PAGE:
As we have seen one can distribute freely pitches around a given symmetry and therewith construct modalities for possible transpositional schemes. With this basic principle we can of course free ourselves from our twelve-note division of an octave and bring the theory into full usage with other perfect divisions of an octave that precipitate other prime numerical symmetries. Each of these symmetries must be with the sum of its members a prime number.

For example the tritone consisting of two members or the augmented triad which consists of three members. A microtonic division of the octave resulting in prime numerical symmetrical constructs could be for example, the number 15. With 15 notes equally dividing an octave we have the augmented triad as well as the symmetrical division of the number 5.

We can as well utilize this symmetry as a nucleus and develop modes from the other 10 remaining pitches. Then one can use the 15 steps of this microtonal chromatical scale for a given transpositional scheme. We can even go back to even smaller divisions of an octave where perhaps prime numerical symmetries occur. An example could be 8, 9 or 10 perfect divisions of an octave.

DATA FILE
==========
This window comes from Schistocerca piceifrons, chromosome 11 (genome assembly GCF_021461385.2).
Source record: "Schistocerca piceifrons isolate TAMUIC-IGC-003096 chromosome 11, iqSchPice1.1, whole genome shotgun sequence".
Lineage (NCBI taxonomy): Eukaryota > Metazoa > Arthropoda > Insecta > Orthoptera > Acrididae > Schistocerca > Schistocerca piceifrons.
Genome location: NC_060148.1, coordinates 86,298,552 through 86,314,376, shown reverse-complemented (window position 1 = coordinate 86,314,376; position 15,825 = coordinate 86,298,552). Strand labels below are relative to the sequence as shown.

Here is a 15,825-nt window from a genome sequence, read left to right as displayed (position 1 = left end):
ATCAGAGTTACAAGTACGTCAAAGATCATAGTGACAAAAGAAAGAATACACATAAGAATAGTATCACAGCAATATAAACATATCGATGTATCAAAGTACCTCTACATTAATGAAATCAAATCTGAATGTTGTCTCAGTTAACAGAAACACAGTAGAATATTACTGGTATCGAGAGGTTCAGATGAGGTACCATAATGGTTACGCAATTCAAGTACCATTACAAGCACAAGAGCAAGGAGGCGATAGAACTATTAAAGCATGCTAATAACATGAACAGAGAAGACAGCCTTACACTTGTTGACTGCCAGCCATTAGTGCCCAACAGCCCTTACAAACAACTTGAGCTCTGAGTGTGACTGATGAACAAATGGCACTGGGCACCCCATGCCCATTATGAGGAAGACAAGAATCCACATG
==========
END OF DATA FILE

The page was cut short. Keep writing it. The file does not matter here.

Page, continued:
At this point one can propose, within the spectrum of human perception, a choice of free pitches not necessarily being a part of a symmetrical 15 or a10 note division of an octave. We could have a well-tempered symmetrical tritone , an augmented triad or perhaps a geometrically prime numerical division of an octave as 5, 7, 11, 13, etc. Then distribute whatever tones we wish and pattern the transpositions upon these unsymmetrical tones and the chosen prime numerical symmetry.

© Copyright by Paul Amrod